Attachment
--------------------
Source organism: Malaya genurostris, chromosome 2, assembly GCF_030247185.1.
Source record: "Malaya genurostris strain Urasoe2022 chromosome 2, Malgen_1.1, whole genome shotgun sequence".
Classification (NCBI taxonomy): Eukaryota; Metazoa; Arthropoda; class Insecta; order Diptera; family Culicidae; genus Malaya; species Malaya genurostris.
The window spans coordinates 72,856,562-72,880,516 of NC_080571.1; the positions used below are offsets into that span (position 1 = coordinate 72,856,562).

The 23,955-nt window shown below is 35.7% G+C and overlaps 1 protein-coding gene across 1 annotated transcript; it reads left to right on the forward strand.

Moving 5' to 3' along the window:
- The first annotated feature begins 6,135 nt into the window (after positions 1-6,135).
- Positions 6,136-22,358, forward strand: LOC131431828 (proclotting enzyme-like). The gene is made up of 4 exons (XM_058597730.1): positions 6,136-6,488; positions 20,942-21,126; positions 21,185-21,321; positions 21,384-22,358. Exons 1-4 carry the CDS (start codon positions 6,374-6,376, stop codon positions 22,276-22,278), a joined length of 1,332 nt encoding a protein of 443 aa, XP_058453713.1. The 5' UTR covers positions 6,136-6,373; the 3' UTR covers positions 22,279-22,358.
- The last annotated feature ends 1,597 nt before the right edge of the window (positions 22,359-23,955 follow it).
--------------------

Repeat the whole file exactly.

Source organism: Malaya genurostris, chromosome 2, assembly GCF_030247185.1.
Source record: "Malaya genurostris strain Urasoe2022 chromosome 2, Malgen_1.1, whole genome shotgun sequence".
Classification (NCBI taxonomy): Eukaryota; Metazoa; Arthropoda; class Insecta; order Diptera; family Culicidae; genus Malaya; species Malaya genurostris.
The window spans coordinates 72,856,562-72,880,516 of NC_080571.1; the positions used below are offsets into that span (position 1 = coordinate 72,856,562).

The 23,955-nt window shown below is 35.7% G+C and overlaps 1 protein-coding gene across 1 annotated transcript; it reads left to right on the forward strand.

Moving 5' to 3' along the window:
- The first annotated feature begins 6,135 nt into the window (after positions 1-6,135).
- Positions 6,136-22,358, forward strand: LOC131431828 (proclotting enzyme-like). The gene is made up of 4 exons (XM_058597730.1): positions 6,136-6,488; positions 20,942-21,126; positions 21,185-21,321; positions 21,384-22,358. Exons 1-4 carry the CDS (start codon positions 6,374-6,376, stop codon positions 22,276-22,278), a joined length of 1,332 nt encoding a protein of 443 aa, XP_058453713.1. The 5' UTR covers positions 6,136-6,373; the 3' UTR covers positions 22,279-22,358.
- The last annotated feature ends 1,597 nt before the right edge of the window (positions 22,359-23,955 follow it).